L.A. turmoil could damage Clinton against Bush


WASHINGTON -- The racial turmoil spreading out from Los Angeles has the potential to compromise and perhaps destroy whatever chance Gov. Bill Clinton, the likely Democratic nominee for president, may enjoy of defeating President Bush in the Nov. 3 election.

Superficially, it is Mr. Bush who seems on the spot, trying to balance his recognition of the legitimate anger over the verdict in the Rodney King beating case against condemnation of the lawlessness in the streets. But the president, unlike Mr. Clinton, doesn't have to balance priorities as he looks ahead to the general election. He has only minuscule support in the black community.

For any Democrat, racial polarization is destructive to the degree that it forces the party to appear to choose sides between blacks and whites. In Mr. Clinton's case, the bitterness likely to be left by the Rodney King affair and the subsequent rioting strikes directly at his strategy for winning the White House.

From the outset, the Arkansas governor has made two points directed at changing voter attitudes toward the Democratic Party on the race question. In one appearance after another, he has stressed to both blacks and whites the need for a greater rapprochement between the races. At the same time, he has beamed his campaign at the great middle class, meaning predominantly white workers who deserted the Democrats in such large numbers to support both Ronald Reagan and Mr. Bush for the presidency.

Mr. Clinton's approach was welcomed by moderate and conservative Democrats, who saw in it the opportunity to project the image of a party less captive of its constituencies -- including the single most loyal one, black voters -- than the Republicans would have the electorate believe. That was what Mr. Clinton seemed to be doing with his emphasis on Americans assuming greater "responsibility," whether they were corporate executives or welfare recipients. Indeed, although they consider Mr. Bush anathema, some black political leaders suspected Mr. Clinton's talk of "responsibility" was a coded approach to those white middle-class taxpayers most resentful of welfare costs.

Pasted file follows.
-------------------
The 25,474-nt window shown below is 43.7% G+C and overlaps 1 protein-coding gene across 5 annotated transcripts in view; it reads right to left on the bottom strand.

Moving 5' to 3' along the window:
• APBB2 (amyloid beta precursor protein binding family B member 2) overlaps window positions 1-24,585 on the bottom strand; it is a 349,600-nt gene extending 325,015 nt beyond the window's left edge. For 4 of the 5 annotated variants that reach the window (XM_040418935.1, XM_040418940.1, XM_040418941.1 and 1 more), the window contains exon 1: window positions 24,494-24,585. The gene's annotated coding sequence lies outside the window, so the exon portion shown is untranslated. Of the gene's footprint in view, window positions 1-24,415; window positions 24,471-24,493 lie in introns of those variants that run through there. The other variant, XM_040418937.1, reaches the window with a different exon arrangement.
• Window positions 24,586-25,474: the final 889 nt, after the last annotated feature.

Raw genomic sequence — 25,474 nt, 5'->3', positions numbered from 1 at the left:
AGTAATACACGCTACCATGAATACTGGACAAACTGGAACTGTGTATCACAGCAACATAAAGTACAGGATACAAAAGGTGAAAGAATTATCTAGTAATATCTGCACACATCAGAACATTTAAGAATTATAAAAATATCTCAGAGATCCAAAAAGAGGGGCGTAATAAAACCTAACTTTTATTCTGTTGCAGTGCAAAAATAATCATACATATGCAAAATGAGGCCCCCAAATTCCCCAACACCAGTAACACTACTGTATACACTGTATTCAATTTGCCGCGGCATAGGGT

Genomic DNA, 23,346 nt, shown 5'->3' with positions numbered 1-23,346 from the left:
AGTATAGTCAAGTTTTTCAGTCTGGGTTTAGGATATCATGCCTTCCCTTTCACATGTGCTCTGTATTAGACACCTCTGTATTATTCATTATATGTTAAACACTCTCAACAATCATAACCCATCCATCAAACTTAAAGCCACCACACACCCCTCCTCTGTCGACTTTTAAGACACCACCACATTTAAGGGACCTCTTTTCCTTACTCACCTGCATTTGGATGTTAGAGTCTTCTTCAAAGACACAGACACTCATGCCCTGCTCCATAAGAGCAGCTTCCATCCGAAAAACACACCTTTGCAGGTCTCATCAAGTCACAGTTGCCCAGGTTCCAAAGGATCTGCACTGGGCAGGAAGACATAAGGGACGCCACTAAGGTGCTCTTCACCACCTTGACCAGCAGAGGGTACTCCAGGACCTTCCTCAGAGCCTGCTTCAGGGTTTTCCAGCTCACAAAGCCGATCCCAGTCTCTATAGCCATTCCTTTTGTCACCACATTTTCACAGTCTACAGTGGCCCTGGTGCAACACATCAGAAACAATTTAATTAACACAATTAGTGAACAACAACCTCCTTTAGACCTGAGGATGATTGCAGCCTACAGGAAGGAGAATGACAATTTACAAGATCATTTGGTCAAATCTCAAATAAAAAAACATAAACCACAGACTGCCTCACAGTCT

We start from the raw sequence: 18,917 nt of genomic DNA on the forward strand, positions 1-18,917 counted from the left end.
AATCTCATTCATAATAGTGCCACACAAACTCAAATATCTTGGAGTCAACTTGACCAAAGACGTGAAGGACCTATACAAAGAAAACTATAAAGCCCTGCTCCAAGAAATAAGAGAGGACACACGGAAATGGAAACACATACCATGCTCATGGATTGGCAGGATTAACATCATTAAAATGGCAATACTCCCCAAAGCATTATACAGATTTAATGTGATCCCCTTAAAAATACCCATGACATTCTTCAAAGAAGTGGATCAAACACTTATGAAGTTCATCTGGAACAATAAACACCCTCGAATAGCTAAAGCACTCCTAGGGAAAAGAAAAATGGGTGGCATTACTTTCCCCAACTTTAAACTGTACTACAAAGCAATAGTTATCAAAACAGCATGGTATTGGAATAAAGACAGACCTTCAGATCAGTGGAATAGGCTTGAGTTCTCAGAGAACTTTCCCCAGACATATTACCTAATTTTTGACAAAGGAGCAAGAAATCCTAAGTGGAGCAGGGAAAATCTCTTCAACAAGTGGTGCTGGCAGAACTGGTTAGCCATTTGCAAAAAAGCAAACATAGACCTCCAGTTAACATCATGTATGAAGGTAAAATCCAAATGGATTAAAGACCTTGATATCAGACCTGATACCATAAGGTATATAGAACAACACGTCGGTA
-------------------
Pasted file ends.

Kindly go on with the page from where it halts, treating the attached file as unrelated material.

But if the experience of the 1960s is any indicator of what may happen this year, such nuances won't have much relevance in the real world of presidential politics. It will be time to choose sides.

Both the non-violent protests against the war in Vietnam and the race riots in those years inspired a backlash among culturally conservative whites that had a clear political impact. Running for governor of California in 1966, Mr. Reagan used running criticism of protest movements and racial violence to crystallize the enthusiasm of social conservatives. Emerging from Alabama, then-Gov. George C. Wallace became a national figure by promising a hard line against demonstrators and the liberals who protected them.

Mr. Wallace didn't make it to the White House, but in 1968 he carried five states and drew enough normally Democratic voters away from the Democratic nominee, Hubert H. Humphrey, to cost him the electoral votes of two major states, Illinois and New Jersey. The volatility of the question was clear that year in the stress Richard M. Nixon, the ultimate winner, put on "law and order" and his promise "to restore the balance between the peace forces and the criminal forces."

Mr. Humphrey went through a difficult time 24 years ago that may be replicated for Mr. Clinton this year.

This time around there is no Democratic leader of national standing with the kind of rapport with the black community enjoyed in those days by Mr. Humphrey, John F. Kennedy in 1960, Lyndon B. Johnson in 1964 and Robert F. Kennedy in 1968. Simply because of the passage of time, none of the leading officeholders in either party today has a history of being in the trenches during the civil rights movement and thus achieving an automatic acceptability among blacks.

Mr. Clinton has been winning the black vote by comfortable-to-wide margins in the primaries. And to have a chance against Mr. Bush, he needs a heavy turnout among blacks Nov. 3. He had hoped to accomplish that without paying a price among whites, but the aftermath of Los Angeles may be bitter enough to make that difficult, perhaps impossible.

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